Yet there appears to have been very little planning, or integration, which has raised questions - both from trader organisations and residents who live and shop in the streets - as to the reasoning behind an apparently heavy handed approach from the city, which is contrary to its policy documents and appears to clean up people, and not much else.
Licences Bill 'too blunt' to clamp down on counterfeiting, trade minister admits
"It's like using a sledge hammer to kill a fly, but they haven't identified the fly," said Terence Corrigan, the research director at development and research company SBP, summing up the consternation and outrage surrounding the Licences of Businesses Bill, gazetted by the department of trade and industry in March this year.
The Bill outlined a new requirement for all businesses, irrespective of size, to register with their local municipalities.
Every business and person doing trade, from billion-rand multinationals to hawkers peddling mealies on the roadside, would need to go through a formal licensing process. Failure to produce the required documentation upon inspection would render a company legally culpable. The penalty? An unspecified fine, or the offender could be imprisoned for up to 10 years, or both.
Far-reaching search and seizure powers would allow policemen, metro cops and health inspectors to swoop in on non-compliant street vendors and confiscate their goods.
In the eyes of Lawrence Mavundla, the outgoing president of the National African Federated Chamber of Commerce and Industry (Nafcoc), the Bill would be "apartheid by another name". It would hark back to a time when "government bureaucrats had the power to inspect the books, search the premises, shake down the owners, and shut up the shops of so-called- undesirable elements".
Pat Horn, the co-ordinator of Streetnet International, a Durban-based organisation which represents about 4 000 street vendors, agrees. In a submission to the department, she said that the replacement of the existing Businesses Act with the new Bill, would "take us back to the era of forced removals".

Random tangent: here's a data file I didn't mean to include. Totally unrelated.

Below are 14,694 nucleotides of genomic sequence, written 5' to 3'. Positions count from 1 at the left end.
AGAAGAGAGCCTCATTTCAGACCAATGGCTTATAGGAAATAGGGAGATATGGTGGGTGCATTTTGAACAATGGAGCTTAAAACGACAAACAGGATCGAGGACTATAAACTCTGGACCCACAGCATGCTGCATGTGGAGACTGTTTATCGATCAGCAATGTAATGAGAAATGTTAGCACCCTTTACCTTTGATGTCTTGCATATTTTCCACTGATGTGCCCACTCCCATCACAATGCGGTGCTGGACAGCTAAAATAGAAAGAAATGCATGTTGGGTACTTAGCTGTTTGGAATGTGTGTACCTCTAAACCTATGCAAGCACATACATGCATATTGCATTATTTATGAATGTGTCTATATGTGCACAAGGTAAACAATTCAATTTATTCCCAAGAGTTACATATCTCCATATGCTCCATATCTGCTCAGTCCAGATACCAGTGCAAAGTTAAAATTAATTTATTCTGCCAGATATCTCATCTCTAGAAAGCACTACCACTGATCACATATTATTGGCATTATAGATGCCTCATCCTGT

Trade and Industry Minister Rob Davies reacted first by defending the Bill and then by promising to re-draft it.
"The current draft is too blunt," Davies conceded at a media briefing in May. Nevertheless, a measure was needed to clamp down on counterfeit trade, which, Davies said, was the rationale behind the controversial proposed legislation.
Seven months down the line, the minister has taken the first steps towards making good on his promise. A task team has been formed, including representatives from the South African Informal Traders Alliance, the Chamber of Commerce and Industry, Nafcoc, the South African Local Government Association, the Consortium for Refugees and Migrants in South Africa and Streetnet's Horn.
The group has met twice, most recently on Monday October 30, and five sets of consultation about the Bill have been held with stakeholders in four provinces. More consultation is planned, and the team will be required to draft a report at the end of November based on the outcomes.
"We're extremely happy that the government has looked into our sector and was swayed by our submissions," said Horn.
"Having listened carefully to what the minister says, the intended purpose of the instrument is, if the redrafted Bill addresses itself more accurately, it should not have a negative impact on our sector."
It is anticipated that the consultation will continue for several months before the new draft is finalised. The department has undertaken to present the redrafted Bill to the National Economic Development and Labour Council before it is passed, which could lengthen the process. - Thalia Holmes
Manqoba Nxumalo is the Mail & Guardian's Eugene Saldanha Fellow for social justice reporting in 2013